Senate President Stephen Sweeney
Deputy Speaker John Burzichelli
Assemblyman Adam Taliaferro

The Bergen Record – New Jersey’s top lawmakers joined top officials from the Port Authority of New York and New Jersey Wednesday to break ground on a new terminal at Newark Liberty International Airport.

The $2.7 billion Terminal One project will give a modern look and a more efficient layout to the 43 million passengers who use the airport each year.

Senate President Steve Sweeney, D-Gloucester, said the project is the largest single investment the Port Authority has ever made in New Jersey.

“This is really a huge day for the state of New Jersey,” he said, before he and other dignitaries threw shovelfuls of ceremonial dirt.

Sweeney was joined by Assembly Speaker Craig Coughlin, D-Middlesex and Sen. Teresa Ruiz, D-Newark.

The sprawling bi-state agency, which has a budget larger than that of five states, has a number of big projects under construction or in development, including new facilities at LaGuardia and John F. Kennedy airports, a rebuilt midtown bus terminal and a rehabilitation of the George Washington Bridge.

Newark’s Terminal One will replace the 45-year-old Terminal A. When finished in 2022, it will host 33 gates and be as large as 1 million square feet.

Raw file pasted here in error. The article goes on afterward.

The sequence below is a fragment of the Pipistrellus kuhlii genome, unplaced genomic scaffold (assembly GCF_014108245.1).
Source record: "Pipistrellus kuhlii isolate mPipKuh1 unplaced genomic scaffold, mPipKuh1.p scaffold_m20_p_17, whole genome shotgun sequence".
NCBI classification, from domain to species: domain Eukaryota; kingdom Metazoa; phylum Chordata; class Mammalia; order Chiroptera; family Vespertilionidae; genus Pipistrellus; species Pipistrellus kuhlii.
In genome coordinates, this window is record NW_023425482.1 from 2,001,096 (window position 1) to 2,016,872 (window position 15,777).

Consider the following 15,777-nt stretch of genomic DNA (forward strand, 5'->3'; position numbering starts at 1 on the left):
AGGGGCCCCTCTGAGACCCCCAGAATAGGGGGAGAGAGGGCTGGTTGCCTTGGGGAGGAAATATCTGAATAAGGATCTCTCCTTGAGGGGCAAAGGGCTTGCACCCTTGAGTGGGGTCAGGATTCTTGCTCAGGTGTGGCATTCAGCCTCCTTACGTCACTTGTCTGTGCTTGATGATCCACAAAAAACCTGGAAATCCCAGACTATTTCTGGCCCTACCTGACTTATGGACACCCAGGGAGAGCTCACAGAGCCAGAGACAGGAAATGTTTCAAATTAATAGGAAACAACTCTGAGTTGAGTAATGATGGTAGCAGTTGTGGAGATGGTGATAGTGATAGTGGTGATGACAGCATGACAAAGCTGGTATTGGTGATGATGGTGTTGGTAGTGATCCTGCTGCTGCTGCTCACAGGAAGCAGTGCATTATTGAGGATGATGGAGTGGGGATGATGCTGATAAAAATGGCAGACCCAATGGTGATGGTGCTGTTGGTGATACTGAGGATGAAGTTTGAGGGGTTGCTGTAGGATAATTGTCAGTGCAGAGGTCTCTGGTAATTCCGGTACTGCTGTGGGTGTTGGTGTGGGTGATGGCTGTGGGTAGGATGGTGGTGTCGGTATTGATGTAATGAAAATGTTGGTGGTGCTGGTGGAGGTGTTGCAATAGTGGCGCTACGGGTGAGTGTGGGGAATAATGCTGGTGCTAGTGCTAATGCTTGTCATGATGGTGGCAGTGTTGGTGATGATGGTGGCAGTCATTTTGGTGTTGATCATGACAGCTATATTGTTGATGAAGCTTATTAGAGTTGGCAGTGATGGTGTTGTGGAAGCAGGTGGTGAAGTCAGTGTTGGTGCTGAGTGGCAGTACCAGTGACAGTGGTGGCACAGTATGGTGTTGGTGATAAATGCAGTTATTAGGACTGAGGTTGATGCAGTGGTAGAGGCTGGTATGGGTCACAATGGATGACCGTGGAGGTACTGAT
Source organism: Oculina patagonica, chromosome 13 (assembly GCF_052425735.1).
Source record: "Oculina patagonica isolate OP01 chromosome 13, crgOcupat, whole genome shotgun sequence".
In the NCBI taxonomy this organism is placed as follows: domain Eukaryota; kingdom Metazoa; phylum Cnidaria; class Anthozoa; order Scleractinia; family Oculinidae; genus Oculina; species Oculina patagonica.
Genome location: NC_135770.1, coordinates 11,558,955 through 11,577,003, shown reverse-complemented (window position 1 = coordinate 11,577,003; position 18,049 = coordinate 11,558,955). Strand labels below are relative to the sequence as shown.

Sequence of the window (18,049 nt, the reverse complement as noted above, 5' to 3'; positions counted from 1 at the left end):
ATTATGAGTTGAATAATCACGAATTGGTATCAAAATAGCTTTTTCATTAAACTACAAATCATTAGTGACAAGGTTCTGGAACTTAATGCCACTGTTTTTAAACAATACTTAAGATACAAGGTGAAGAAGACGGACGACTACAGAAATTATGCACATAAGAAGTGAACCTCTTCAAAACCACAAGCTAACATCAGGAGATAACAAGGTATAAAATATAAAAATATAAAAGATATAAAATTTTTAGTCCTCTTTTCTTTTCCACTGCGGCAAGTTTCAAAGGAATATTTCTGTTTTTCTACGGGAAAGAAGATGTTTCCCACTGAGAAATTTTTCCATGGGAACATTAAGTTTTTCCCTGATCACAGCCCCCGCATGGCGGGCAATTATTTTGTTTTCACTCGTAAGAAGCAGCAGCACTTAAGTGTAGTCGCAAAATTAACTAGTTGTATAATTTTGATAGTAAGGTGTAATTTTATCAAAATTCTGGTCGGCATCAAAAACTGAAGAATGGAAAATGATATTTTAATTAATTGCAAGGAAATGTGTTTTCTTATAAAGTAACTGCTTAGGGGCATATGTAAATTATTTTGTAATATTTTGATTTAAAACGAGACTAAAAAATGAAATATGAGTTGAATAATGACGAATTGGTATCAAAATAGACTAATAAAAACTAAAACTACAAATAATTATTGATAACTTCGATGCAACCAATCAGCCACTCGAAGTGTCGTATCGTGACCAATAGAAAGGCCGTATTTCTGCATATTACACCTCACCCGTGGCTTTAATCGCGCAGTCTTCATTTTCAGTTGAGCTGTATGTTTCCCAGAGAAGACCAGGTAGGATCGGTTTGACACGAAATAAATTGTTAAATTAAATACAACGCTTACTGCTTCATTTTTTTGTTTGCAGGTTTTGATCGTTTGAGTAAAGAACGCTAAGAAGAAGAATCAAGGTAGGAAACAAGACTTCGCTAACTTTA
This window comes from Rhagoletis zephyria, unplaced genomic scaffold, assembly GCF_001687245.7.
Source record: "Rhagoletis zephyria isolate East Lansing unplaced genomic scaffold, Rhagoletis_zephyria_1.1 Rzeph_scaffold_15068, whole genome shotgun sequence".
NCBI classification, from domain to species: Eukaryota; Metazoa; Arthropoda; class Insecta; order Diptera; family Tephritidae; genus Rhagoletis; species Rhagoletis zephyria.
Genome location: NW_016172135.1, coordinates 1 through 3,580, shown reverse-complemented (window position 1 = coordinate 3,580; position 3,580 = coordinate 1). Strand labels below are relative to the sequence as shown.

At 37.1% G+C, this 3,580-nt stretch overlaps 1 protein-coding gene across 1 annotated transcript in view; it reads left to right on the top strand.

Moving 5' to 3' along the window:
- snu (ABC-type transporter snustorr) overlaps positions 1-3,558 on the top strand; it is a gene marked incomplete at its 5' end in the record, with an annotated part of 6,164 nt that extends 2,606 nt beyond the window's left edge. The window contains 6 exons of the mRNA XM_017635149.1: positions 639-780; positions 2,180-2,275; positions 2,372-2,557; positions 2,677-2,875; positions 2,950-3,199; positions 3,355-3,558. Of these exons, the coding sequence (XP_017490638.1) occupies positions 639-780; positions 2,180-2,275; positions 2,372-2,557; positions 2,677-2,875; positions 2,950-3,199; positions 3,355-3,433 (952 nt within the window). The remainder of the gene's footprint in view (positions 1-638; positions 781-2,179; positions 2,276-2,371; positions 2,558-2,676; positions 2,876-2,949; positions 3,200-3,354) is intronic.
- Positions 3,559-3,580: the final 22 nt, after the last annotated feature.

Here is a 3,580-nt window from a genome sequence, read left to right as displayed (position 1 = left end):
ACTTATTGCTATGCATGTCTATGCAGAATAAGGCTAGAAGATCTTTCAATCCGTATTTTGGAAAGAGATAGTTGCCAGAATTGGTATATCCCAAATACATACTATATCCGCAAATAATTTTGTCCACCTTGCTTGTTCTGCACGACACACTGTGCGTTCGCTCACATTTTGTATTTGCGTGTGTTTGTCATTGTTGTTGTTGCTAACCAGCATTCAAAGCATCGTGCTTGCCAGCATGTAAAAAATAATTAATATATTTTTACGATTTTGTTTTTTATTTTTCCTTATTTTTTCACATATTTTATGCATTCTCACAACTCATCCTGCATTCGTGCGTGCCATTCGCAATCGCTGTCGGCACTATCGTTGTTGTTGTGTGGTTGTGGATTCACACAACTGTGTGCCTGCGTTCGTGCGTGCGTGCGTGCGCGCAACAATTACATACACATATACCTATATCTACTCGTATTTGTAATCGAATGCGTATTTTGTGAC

Terminal One will double the number of passengers Terminal A was designed to handle. A new multilevel parking garage will have space for 3,000 cars, and a new walkway will connect the terminal with the AirTrain, giving passengers access to Amtrak and NJ Transit.

“It’s the engine that could,” said Port Authority Chairman Kevin O’Toole.

Port Authority officials host a ceremonial groundbreaking for new Terminal One at Newark Liberty International Airport

Port Authority Chairman Kevin O’Toole (9th from L), NJ’s Senate President Steve Sweeney (5th from L) and other officials do the groundbreaking ceremony at the site of new Terminal One in Newark Liberty International Airport on 10/

Newark is one of the country’s oldest major airports, having opened in 1928. The Port Authority assumed management in 1948. Most of the current terminal facilities were built in 1973.

“We’re committed to rebuilding the legacy infrastructure,” said Port Authority Executive Director Rick Cotton.

The current configuration of Terminal A has proved inconvenient for passengers, with long check-in lines, cumbersome security screening and limited amenities.

Terminal One will funnel passengers from check-in to the gate more efficiently.

Terminal A was designed for 9 million passengers a year, but last year served more than 11 million.

The Port Authority projects 14.1 million passengers will use Terminal One in 2032. The initial 33 gates will be able to serve 13.6 million passengers a year, but the new terminal could be expanded to 45 gates, with room for 19.6 million passengers.

The T-shaped terminal will provide more space for passengers to check in, with the option to check their own bags, and 18 security screening lanes.

The project will also reconfigure the access roads and curbside areas, with more room for taxis and buses.

The new terminal will most benefit United Airlines, which is the largest user of Terminal A’s 29 gates and the dominant carrier serving Newark.

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